It's always best to eliminate the weird code in the first place, but how to do that will vary from situation to situation; and might not always be possible. If it's not possible, functions are preferable to comments, since you'll often need this sort of functionality in more than one place. Copy/pasting comments around is no good.

  • "he problem is that the new name is very tightly coupled to this specific code." This is my point really. Is it OK to create a method with a documenting name just for a specific case? – Adam Mar 9 '15 at 15:48
  • @Adam - no. That's probably not okay. – Telastyn Mar 9 '15 at 15:51
2

I'm answering the point of the broader question and not focusing particularly on this particular implementation:

  • comments are bad. See the thousands of questions and answers here about that. Just search.
  • well named methods are better than comments
  • extracted methods are much easier to unit test
  • extraction at this point will allow for any locally scoped changes you then want to make.
  • if the extracted method is called from more than one place this will remove the duplication.

The question though is when is enough?

For that I would focus on whether this really an atomic operation and whether it's only done in this piece of code. You can go 'too extreme' in this operation and turn a simple 10 lines of code into 8 different methods with different nesting levels that is really hard to read.

0

I like the general idea. Instead of depending on a comment, which can be deleted or not updated when things change, making what's happening an explicitly named function explains what's happening and prevents the explanation from being lost.

Though as others have mentioned, I'd name it differently, perhaps resetDataToOriginalID(), and being a C++ programmer, I'd probably use a RAII based solution to provide exception safety if needed. Something like this.

class DataIdGuard
{
    int    m_originalID;
    Data & m_data;

    public:
    DataIdGuard( Data & data ) : m_originalID( data.getCurrentId() ), m_data( data )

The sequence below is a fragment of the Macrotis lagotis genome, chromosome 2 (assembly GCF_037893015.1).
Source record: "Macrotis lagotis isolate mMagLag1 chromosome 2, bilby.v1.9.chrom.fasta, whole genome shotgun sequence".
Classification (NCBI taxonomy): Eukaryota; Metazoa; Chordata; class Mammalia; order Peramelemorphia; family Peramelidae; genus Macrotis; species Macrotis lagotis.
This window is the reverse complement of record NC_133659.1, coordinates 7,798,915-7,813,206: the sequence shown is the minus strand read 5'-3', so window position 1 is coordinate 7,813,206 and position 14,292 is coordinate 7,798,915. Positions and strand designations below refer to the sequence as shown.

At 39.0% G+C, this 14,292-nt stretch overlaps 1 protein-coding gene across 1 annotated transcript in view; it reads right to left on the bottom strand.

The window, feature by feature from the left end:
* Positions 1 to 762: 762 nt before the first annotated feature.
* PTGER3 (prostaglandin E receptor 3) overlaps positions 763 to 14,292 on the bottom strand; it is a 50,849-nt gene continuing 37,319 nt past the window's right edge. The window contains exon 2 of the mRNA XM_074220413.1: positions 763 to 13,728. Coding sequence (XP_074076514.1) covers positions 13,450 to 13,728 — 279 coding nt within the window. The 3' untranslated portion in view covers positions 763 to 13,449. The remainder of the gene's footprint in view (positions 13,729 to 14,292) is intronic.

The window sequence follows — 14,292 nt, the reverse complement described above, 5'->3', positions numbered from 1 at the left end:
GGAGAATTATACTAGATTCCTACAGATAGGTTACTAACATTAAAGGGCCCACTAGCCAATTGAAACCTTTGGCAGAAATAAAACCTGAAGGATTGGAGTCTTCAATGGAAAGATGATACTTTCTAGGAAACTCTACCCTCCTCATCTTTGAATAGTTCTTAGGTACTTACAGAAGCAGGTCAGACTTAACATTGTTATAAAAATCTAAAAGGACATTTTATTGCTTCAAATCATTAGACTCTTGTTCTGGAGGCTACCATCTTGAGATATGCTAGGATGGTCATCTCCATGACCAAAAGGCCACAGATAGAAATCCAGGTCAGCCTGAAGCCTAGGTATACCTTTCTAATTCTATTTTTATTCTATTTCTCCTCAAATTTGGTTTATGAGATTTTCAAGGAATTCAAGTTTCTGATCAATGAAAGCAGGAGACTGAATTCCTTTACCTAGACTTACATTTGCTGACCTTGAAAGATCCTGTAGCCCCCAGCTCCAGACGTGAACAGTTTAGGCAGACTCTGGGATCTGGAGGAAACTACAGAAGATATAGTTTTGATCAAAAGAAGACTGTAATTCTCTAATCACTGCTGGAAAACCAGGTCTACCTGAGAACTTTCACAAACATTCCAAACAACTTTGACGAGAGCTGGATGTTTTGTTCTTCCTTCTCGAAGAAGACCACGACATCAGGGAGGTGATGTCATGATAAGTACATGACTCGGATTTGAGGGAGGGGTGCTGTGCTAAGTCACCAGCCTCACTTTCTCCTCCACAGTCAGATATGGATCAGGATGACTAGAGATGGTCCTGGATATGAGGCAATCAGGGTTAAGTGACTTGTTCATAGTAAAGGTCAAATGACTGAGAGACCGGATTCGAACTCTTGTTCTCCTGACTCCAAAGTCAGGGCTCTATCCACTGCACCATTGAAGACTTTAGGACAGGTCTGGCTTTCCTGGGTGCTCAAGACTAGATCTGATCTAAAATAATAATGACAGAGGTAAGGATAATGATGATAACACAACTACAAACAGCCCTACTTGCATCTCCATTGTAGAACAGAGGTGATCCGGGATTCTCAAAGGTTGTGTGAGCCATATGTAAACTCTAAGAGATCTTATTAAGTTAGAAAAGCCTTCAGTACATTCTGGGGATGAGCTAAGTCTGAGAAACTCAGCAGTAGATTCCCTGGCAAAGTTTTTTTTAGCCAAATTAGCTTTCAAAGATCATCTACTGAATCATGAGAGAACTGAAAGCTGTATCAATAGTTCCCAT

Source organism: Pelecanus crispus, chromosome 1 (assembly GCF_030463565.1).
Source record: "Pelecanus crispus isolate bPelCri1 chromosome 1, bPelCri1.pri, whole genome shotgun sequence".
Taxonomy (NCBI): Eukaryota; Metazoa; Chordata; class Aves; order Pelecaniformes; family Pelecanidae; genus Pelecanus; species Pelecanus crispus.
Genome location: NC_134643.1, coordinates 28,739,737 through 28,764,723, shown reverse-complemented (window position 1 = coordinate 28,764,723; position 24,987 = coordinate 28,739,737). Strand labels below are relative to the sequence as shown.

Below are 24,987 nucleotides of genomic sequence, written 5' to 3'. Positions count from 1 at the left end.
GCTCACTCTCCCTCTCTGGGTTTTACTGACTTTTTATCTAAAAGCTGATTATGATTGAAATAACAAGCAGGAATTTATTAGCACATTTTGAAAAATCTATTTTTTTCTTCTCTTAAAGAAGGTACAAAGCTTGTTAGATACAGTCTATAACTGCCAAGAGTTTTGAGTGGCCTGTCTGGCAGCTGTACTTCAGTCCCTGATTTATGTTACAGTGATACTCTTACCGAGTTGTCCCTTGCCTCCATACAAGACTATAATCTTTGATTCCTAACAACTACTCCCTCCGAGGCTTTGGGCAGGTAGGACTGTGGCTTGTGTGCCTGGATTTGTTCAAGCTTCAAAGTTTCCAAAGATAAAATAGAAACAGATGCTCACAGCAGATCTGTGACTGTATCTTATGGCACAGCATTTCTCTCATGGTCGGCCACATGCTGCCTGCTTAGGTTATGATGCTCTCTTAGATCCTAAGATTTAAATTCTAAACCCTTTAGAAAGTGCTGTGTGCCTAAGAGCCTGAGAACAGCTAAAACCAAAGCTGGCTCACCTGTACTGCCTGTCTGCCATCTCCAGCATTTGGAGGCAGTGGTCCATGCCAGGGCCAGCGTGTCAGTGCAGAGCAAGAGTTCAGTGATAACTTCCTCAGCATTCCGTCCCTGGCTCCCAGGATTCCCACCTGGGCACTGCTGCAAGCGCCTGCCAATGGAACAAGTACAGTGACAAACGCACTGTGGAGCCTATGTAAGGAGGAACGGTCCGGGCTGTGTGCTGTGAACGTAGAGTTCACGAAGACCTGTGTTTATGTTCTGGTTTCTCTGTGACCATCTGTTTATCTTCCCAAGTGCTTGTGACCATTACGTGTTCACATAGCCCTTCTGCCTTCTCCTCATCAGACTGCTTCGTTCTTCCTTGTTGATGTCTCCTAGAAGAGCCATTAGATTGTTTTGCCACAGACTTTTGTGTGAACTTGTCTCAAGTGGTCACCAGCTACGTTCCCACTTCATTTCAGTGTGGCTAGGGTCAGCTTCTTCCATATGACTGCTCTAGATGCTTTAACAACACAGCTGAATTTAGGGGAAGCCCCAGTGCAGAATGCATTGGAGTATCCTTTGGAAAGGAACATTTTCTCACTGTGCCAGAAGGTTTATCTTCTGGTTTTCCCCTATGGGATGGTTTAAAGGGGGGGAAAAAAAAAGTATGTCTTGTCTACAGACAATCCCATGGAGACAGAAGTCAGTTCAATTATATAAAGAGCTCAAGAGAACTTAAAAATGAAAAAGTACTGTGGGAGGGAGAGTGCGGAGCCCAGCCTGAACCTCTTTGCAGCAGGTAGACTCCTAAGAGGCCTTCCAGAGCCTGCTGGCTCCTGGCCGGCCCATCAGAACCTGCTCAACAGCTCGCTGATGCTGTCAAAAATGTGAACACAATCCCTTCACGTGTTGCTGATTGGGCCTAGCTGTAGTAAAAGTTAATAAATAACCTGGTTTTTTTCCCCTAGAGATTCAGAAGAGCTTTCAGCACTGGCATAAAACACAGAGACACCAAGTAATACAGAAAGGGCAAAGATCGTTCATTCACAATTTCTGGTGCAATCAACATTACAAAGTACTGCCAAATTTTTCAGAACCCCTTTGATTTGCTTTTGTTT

{ }

    ~DataIdGuard()
    {
        m_data.setCurrentId( m_originalID );
    }

};

void foo( Data & data, AbstractNode & node )
{
    DataIdGuard guard_data_id( data );
    node.execute( data );
}
0

I would give the variable a ridiculously long name to make everything clear

public void foo(Data data, AbstractNode node)
{
    int savedOriginalIdBecauseNodeDotExecuteMightChangeIt = data.getCurrentId;
    node.execute(data);

    data.setCurrentId(savedOriginalIdBecauseNodeDotExecuteMightChangeIt);
}

On further thought

Something about this code really bothers me. You take care to reset the currentId of the data, in case node.execute() changes it. What else might get changed? How do I know that other properties like data.name or data.foobar didn't get changed? This is a big can of worms which indicates a code smell and possible need for refactoring.

-3

The only case where code provides better documentation than a comment is when the code is an assertion statement.

The point of writing documenting code to enforce what the documentation stipulates, or at the very least to have the documenting code refactored together with the code that it pertains to, so that it remains relevant. But the extra function does not enforce anything, and if Id gets renamed to Key one day, the name of the function will still be resetCurrentId... so it will become as irrelevant as a comment would.

So, since everything else is equal, (I shall ignore the points being made by others that the function does not seem to do what it promises, and that it works by side effect,) I would opt for the first approach by the very simple rule of minimizing lines of code: the first approach is one line of code shorter (several if you count the curly braces) and therefore preferable.

  • 3
    What about the case where a comment has been rendered inaccurate by some change to the code? It would seem to me that the code's providing better documentation in that case (which is not at all implausible). – user1172763 Mar 9 '15 at 20:34
  • Comments that tell what the code is supposed to be doing are code duplication of the worst sort. – Rob K Mar 10 '15 at 18:13
  • @user1172763 my answer anticipates and answers exactly that. You might want to read it again. – Mike Nakis Mar 10 '15 at 18:50
  • @RobK comments are not code. – Mike Nakis Mar 10 '15 at 18:51
  • If it describes what the software is supposed to do, it's code. – Rob K Mar 10 '15 at 19:26